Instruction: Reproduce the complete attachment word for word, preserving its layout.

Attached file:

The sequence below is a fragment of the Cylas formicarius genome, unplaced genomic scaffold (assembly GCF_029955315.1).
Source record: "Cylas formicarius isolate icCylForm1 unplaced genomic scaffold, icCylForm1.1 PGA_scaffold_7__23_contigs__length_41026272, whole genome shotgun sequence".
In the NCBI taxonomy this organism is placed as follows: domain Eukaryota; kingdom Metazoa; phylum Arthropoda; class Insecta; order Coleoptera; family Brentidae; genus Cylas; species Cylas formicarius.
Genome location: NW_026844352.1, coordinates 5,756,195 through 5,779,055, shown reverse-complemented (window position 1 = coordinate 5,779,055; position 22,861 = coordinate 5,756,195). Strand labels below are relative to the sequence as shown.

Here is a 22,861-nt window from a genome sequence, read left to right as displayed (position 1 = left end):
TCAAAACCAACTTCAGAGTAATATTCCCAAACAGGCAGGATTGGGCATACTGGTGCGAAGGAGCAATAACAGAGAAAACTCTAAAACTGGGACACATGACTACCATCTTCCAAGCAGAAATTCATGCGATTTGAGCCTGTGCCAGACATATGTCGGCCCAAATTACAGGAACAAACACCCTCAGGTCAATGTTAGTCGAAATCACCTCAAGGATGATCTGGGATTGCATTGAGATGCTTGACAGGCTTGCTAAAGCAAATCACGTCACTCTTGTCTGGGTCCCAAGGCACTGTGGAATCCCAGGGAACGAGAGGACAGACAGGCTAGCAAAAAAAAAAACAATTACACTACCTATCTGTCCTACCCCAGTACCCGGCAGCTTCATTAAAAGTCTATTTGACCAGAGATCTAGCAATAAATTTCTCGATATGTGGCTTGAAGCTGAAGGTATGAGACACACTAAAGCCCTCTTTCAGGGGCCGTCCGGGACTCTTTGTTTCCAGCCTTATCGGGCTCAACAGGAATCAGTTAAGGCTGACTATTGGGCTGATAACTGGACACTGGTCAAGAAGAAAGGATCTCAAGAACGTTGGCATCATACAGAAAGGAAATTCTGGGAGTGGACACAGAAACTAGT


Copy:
The sequence below is a fragment of the Cylas formicarius genome, unplaced genomic scaffold (assembly GCF_029955315.1).
Source record: "Cylas formicarius isolate icCylForm1 unplaced genomic scaffold, icCylForm1.1 PGA_scaffold_7__23_contigs__length_41026272, whole genome shotgun sequence".
In the NCBI taxonomy this organism is placed as follows: domain Eukaryota; kingdom Metazoa; phylum Arthropoda; class Insecta; order Coleoptera; family Brentidae; genus Cylas; species Cylas formicarius.
Genome location: NW_026844352.1, coordinates 5,756,195 through 5,779,055, shown reverse-complemented (window position 1 = coordinate 5,779,055; position 22,861 = coordinate 5,756,195). Strand labels below are relative to the sequence as shown.

Here is a 22,861-nt window from a genome sequence, read left to right as displayed (position 1 = left end):
TCAAAACCAACTTCAGAGTAATATTCCCAAACAGGCAGGATTGGGCATACTGGTGCGAAGGAGCAATAACAGAGAAAACTCTAAAACTGGGACACATGACTACCATCTTCCAAGCAGAAATTCATGCGATTTGAGCCTGTGCCAGACATATGTCGGCCCAAATTACAGGAACAAACACCCTCAGGTCAATGTTAGTCGAAATCACCTCAAGGATGATCTGGGATTGCATTGAGATGCTTGACAGGCTTGCTAAAGCAAATCACGTCACTCTTGTCTGGGTCCCAAGGCACTGTGGAATCCCAGGGAACGAGAGGACAGACAGGCTAGCAAAAAAAAAAACAATTACACTACCTATCTGTCCTACCCCAGTACCCGGCAGCTTCATTAAAAGTCTATTTGACCAGAGATCTAGCAATAAATTTCTCGATATGTGGCTTGAAGCTGAAGGTATGAGACACACTAAAGCCCTCTTTCAGGGGCCGTCCGGGACTCTTTGTTTCCAGCCTTATCGGGCTCAACAGGAATCAGTTAAGGCTGACTATTGGGCTGATAACTGGACACTGGTCAAGAAGAAAGGATCTCAAGAACGTTGGCATCATACAGAAAGGAAATTCTGGGAGTGGACACAGAAACTAGT